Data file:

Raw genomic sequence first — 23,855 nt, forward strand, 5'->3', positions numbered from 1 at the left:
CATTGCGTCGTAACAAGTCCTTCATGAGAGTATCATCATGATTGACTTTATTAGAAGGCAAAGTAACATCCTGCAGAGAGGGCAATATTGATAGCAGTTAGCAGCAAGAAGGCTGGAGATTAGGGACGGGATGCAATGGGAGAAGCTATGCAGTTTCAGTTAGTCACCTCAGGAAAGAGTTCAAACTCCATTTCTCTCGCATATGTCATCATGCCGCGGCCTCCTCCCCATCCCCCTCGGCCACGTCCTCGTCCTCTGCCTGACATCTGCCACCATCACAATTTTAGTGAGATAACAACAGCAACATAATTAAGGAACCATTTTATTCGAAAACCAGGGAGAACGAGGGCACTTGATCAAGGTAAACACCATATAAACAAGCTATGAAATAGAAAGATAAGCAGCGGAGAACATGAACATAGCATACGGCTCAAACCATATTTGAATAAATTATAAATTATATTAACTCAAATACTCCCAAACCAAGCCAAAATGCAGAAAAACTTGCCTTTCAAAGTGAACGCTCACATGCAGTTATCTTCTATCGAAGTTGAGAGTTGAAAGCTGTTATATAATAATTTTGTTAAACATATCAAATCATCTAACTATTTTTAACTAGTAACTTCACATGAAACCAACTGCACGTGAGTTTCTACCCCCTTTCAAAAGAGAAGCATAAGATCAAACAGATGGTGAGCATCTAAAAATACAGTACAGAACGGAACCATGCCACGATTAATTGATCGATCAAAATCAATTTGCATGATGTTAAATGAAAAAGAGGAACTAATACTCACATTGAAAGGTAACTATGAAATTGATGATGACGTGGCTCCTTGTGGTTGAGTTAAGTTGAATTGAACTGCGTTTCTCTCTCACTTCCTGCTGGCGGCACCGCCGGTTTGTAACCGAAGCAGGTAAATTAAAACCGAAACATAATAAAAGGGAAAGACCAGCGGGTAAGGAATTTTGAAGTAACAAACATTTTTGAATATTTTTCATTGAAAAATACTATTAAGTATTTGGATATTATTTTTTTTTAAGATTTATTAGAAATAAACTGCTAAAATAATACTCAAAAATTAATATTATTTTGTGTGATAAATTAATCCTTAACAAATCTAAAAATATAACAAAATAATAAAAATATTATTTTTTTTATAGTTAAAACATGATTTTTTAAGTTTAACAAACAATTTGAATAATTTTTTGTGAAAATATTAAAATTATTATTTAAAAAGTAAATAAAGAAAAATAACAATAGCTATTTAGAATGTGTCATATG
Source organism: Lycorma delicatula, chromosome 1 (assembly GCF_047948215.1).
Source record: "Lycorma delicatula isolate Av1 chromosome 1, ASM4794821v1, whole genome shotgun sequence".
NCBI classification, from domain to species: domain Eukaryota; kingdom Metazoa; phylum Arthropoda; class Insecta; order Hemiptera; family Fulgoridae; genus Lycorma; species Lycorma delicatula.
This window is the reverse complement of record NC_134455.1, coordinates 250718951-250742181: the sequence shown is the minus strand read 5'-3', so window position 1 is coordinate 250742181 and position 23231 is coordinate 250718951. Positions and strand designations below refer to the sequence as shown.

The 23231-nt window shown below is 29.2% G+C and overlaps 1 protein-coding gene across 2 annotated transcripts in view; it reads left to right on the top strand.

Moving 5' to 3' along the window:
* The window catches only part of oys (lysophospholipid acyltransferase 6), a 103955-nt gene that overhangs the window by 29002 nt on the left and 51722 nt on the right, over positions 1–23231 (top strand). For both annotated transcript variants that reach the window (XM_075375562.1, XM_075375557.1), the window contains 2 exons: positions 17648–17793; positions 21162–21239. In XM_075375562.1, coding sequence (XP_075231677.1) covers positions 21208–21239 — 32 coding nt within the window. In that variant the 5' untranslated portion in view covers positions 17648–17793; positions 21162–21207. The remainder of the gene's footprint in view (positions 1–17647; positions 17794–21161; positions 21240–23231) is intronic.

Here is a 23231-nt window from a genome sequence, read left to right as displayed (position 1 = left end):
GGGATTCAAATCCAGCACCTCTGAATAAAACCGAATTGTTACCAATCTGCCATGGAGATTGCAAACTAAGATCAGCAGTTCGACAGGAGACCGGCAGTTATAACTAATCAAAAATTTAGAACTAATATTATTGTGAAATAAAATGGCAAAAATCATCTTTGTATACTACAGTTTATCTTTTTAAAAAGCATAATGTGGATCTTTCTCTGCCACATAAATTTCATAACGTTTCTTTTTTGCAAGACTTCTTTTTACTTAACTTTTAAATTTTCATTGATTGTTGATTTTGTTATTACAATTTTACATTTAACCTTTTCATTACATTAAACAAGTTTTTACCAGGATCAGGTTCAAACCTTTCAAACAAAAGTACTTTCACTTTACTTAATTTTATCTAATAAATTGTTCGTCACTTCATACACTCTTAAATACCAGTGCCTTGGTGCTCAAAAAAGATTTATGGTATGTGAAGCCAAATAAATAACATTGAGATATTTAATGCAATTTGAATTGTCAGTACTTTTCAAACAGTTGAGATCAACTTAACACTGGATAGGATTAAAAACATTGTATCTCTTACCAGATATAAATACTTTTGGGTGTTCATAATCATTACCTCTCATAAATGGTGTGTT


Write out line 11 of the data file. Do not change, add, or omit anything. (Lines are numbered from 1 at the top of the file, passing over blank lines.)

GGGATTCAAATCCAGCACCTCTGAATAAAACCGAATTGTTACCAATCTGCCATGGAGATTGCAAACTAAGATCAGCAGTTCGACAGGAGACCGGCAGTTATAACTAATCAAAAATTTAGAACTAATATTATTGTGAAATAAAATGGCAAAAATCATCTTTGTATACTACAGTTTATCTTTTTAAAAAGCATAATGTGGATCTTTCTCTGCCACATAAATTTCATAACGTTTCTTTTTTGCAAGACTTCTTTTTACTTAACTTTTAAATTTTCATTGATTGTTGATTTTGTTATTACAATTTTACATTTAACCTTTTCATTACATTAAACAAGTTTTTACCAGGATCAGGTTCAAACCTTTCAAACAAAAGTACTTTCACTTTACTTAATTTTATCTAATAAATTGTTCGTCACTTCATACACTCTTAAATACCAGTGCCTTGGTGCTCAAAAAAGATTTATGGTATGTGAAGCCAAATAAATAACATTGAGATATTTAATGCAATTTGAATTGTCAGTACTTTTCAAACAGTTGAGATCAACTTAACACTGGATAGGATTAAAAACATTGTATCTCTTACCAGATATAAATACTTTTGGGTGTTCATAATCATTACCTCTCATAAATGGTGTGTT